Researchers have been unable to find a single cause for depression, as there seem to be many possible factors.
Most likely, depression is caused by a combination of genetic, biological, environmental, and psychological factors.
Causes of depression
Genetics (family history): If a person has a family history of depression, he or she may be more at risk of developing it. Chemical abnormalities of the brain that cause depression may be inherited. However, depression may also occur in people who don’t have a family history of depression.
Chemical imbalance: The brains of people with depression look different than those who don’t have depression. Also, the parts of the brain that manage your mood, thoughts, sleep, appetite, and behavior don’t have the right balance of chemicals.
Hormonal factors: For women, menstrual cycle changes, pregnancy, miscarriage, postpartum period, perimenopause, and menopause may all cause a woman to develop depression.
Psychological factors: There are many theories about what kinds of life events and personality traits can cause a person to suffer from depression; for example, loss of a loved one, poor early mother-child interactions, low self-esteem, and anger turned inward.
Stress: Stressful life events such as trauma, a bad relationship, work responsibilities, caring for children and aging parents, abuse, and poverty may trigger depression in some people.
Medical illness: Dealing with serious medical illnesses like stroke, heart attack, or cancer can lead to depression.
A personal or family history of mental problems, depression, suicide, alcoholism or drug abuse.
A weak social support system: not being married/having a partner, having few family members or friends, having a job where you work alone.
There are many medical conditions, too, that can cause depression, including the following:
Pain that doesn’t go away with treatment
Abnormal levels of calcium, sodium, or potassium in the blood
Not enough vitamin B12 or folate in your diet
Too much or too little thyroid hormone
Too little adrenal hormone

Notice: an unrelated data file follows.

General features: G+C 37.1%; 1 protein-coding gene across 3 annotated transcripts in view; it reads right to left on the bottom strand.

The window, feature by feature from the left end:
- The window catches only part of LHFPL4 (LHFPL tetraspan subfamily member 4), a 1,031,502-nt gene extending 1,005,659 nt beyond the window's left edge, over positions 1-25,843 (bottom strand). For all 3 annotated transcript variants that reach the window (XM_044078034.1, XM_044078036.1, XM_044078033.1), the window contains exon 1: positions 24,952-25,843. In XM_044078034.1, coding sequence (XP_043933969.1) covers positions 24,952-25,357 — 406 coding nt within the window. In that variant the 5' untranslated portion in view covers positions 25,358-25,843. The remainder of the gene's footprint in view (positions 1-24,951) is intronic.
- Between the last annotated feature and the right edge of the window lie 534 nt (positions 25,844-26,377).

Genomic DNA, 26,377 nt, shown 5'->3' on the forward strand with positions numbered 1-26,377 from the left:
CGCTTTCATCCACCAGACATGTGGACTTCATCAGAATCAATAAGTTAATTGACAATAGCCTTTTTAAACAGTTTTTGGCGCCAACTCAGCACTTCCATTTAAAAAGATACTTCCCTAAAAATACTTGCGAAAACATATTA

Side effects of certain medicines
Depressive illnesses are disorders of the brain. Brain-imaging technologies, such as magnetic resonance imaging (MRI), have shown that the brains of people who have depression look different than those of people without depression. The parts of the brain involved in mood, thinking, sleep, appetite, and behavior appear different. But these images do not reveal why the depression has occurred — and they also cannot be used to diagnose depression.
Some types of depression tend to run in families. However, depression can occur in people without family histories of depression too. Scientists are studying certain genes that may make some people more prone to depression. Some genetics research indicates that risk for depression results from the influence of several genes acting together with environmental or other factors.
In addition, trauma, loss of a loved one, a difficult relationship, or any stressful situation may trigger a depressive episode. Other depressive episodes may occur with or without an obvious trigger.
Other illnesses may come on before depression, cause it, or be a consequence of it. But depression and other illnesses interact differently in different people. In any case, co-occurring illnesses need to be diagnosed and treated.
Anxiety disorders, such as post-traumatic stress disorder (PTSD), obsessive-compulsive disorder, panic disorder, social phobia, and generalized anxiety disorder, often accompany depression. PTSD can occur after a person experiences a terrifying event or ordeal, such as a violent assault, a natural disaster, an accident, terrorism or military combat. People experiencing PTSD are especially prone to having co-existing depression.
Alcohol and other substance abuse or dependence may also co-exist with depression. Research shows that mood disorders and substance abuse commonly occur together.
Depression also may occur with other serious medical illnesses such as heart disease, stroke, cancer, HIV/AIDS, diabetes, and Parkinson’s disease. People who have depression along with another medical illness tend to have more severe symptoms of both depression and the medical illness, more difficulty adapting to their medical condition, and more medical costs than those who do not have co-existing depression. Treating the depression can also help improve the outcome of treating the co-occurring illness.